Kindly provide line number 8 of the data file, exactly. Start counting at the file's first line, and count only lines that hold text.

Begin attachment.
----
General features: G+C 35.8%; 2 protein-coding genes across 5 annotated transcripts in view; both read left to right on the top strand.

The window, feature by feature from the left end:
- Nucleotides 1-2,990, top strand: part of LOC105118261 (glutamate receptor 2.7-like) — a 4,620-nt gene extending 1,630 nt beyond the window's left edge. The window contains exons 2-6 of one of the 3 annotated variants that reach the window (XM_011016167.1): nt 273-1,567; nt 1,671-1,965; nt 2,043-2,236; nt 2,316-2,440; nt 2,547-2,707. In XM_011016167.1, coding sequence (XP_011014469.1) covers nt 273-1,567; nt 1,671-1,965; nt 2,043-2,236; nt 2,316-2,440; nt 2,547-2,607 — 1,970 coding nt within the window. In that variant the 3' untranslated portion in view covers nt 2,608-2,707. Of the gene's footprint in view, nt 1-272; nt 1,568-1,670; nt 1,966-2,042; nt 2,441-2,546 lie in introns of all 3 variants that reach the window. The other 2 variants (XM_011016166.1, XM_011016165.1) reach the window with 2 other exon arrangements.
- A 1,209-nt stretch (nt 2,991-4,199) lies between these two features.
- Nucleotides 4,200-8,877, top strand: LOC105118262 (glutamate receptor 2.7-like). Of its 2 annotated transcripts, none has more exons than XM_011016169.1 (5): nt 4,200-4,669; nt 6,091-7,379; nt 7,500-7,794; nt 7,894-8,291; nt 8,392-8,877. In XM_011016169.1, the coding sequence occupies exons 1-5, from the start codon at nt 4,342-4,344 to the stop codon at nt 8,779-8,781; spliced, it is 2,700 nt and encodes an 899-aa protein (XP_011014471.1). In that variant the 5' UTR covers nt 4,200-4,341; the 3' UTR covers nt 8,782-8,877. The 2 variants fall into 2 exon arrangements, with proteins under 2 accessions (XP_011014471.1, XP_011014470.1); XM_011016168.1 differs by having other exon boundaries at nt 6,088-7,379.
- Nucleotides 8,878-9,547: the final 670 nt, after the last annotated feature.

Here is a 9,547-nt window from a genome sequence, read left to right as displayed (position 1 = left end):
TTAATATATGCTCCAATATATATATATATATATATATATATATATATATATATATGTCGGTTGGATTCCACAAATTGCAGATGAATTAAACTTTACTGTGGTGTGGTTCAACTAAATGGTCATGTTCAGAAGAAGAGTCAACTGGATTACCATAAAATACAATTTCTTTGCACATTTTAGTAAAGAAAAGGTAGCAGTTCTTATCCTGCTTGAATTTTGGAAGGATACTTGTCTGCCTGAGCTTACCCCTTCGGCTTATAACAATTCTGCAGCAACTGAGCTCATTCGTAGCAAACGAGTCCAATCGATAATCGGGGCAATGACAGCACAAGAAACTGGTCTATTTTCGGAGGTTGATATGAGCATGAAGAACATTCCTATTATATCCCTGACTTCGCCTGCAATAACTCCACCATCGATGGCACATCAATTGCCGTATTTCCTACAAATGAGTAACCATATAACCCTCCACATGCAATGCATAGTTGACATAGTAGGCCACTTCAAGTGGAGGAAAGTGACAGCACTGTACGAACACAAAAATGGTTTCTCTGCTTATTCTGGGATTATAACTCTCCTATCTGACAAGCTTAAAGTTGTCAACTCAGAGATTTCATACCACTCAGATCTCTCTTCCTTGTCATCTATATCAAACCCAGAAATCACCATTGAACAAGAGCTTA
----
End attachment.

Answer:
TTAATATATGCTCCAATATATATATATATATATATATATATATATATATATATATGTCGGTTGGATTCCACAAATTGCAGATGAATTAAACTTTACTGTGGTGTGGTTCAACTAAATGGTCATGTTCAGAAGAAGAGTCAACTGGATTACCATAAAATACAATTTCTTTGCACATTTTAGTAAAGAAAAGGTAGCAGTTCTTATCCTGCTTGAATTTTGGAAGGATACTTGTCTGCCTGAGCTTACCCCTTCGGCTTATAACAATTCTGCAGCAACTGAGCTCATTCGTAGCAAACGAGTCCAATCGATAATCGGGGCAATGACAGCACAAGAAACTGGTCTATTTTCGGAGGTTGATATGAGCATGAAGAACATTCCTATTATATCCCTGACTTCGCCTGCAATAACTCCACCATCGATGGCACATCAATTGCCGTATTTCCTACAAATGAGTAACCATATAACCCTCCACATGCAATGCATAGTTGACATAGTAGGCCACTTCAAGTGGAGGAAAGTGACAGCACTGTACGAACACAAAAATGGTTTCTCTGCTTATTCTGGGATTATAACTCTCCTATCTGACAAGCTTAAAGTTGTCAACTCAGAGATTTCATACCACTCAGATCTCTCTTCCTTGTCATCTATATCAAACCCAGAAATCACCATTGAACAAGAGCTTA